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What We're Watching: India's election kick-off, US House passes Respect for Marriage Act, Iranian protester hanged

Supporters of India's ruling Bharatiya Janata Party celebrate initial poll results of Gujarat state assembly election.

Supporters of India's ruling Bharatiya Janata Party celebrate initial poll results of Gujarat state assembly election.

Reuters

India’s general election kick-off

Two state elections in India have delivered mixed results for Prime Minister Narendra Modi, who pulled out all the stops to bolster his party in what’s widely seen as a kickoff to the 2024 general election. In the PM’s home state of Gujarat – where Modi served as the top elected official for 13 years – his Hindu nationalist Bharatiya Janata Party deepened its grip on the state, reaping more than 85% of seats in the state assembly. (Modi is accused of turning a blind eye to brutal inter-ethnic riots there in 2002 that led to more than 1,000 deaths, mostly Muslims killed by Hindu vigilantes.) Meanwhile, in northern Himachal Pradesh, the incumbent BJP lost to the main opposition National Congress Party, which has struggled on the national stage in recent years. What’s more, despite a big push to maintain its 15-year grip on the city of Delhi, Modi’s party also lost a key election in the capital to the Aam Admi Party, established in 2012 on an anti-corruption platform. Still, with these races kicking off the country’s run-up to 2024, Modi is clearly the dominant political force in India: He has a staggeringly high approval rating of 77% and has overseen a booming economy that’s on track to become the world’s third largest by 2030.


Marriage finally gets some respect in the US

Same-sex and interracial couples in the US no longer need to worry about the government — or the courts — breaking up their marriages. On Thursday, the US House in a 258-169 vote passed the Respect for Marriage Act, which mandates federal recognition for those unions. Thirty-nine Republicans joined the entire Democratic caucus in supporting the bill, which includes an amendment permitting religious organizations to refuse services to marriages they don’t agree with. That amendment was added in the Senate last month in order to address Republican concerns about religious freedom. The bill requires states to recognize same-sex marriage licenses issued legally in other states, but it allows states to refuse to issue same-sex marriage licenses of their own. The Supreme Court’s controversial decision to overturn Roe v. Wade earlier this year raised fears that the conservative-dominated bench might move to overturn similar privacy-based rights to interracial or same-sex marriage as well. This bill, which now heads to President Joe Biden’s desk for a signature, makes that impossible.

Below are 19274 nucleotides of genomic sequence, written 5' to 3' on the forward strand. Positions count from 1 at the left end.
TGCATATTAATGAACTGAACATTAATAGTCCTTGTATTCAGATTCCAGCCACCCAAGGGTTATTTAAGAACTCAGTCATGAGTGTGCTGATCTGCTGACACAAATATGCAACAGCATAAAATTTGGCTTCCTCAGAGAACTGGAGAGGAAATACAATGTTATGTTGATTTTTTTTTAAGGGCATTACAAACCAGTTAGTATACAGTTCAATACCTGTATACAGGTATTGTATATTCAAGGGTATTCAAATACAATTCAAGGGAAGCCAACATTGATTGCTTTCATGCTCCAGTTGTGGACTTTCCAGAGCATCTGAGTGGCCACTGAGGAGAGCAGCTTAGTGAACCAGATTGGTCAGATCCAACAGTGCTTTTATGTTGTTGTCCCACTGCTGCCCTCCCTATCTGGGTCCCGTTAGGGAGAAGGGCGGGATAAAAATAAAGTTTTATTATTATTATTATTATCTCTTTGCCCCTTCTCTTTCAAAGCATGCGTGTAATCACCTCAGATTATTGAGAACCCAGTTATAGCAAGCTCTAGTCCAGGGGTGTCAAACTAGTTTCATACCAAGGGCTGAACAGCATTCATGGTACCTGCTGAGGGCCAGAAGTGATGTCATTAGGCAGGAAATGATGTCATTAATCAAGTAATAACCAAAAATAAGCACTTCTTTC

Iran sends message by hanging protester

In yet another sign that the Islamic Republic of Iran is not serious about reform, the regime on Thursday conducted the first known execution of a person for participating in nationwide protests that have brought the country to a standstill for almost three months. After a sham trial, Mohsen Shekari, 23, was sentenced to death for allegedly blocking a road in Tehran back in September and attacking a member of the Basij paramilitary – a ruthless volunteer force that operates under the draconian Islamic Revolutionary Guards Corps – with a machete. Shekari was convicted of “waging war against God,” which carries the death penalty in Iran. While it is impossible to know exactly how many Iranians have been arrested since the in-custody death of Mahsa Amini sparked the demonstrations, that number is believed to be well into the thousands. Some analysts say that while the regime has been trying to show restraint (by its standards) in responding to the ongoing protests, this development is a sign that Supreme Leader Ayatollah Ali Khamenei is now willing to take off the gloves completely to scare protesters into submission. But are the gray-bearded mullahs underestimating the dogged determination of Iranian women? TIME sure seems to think so.

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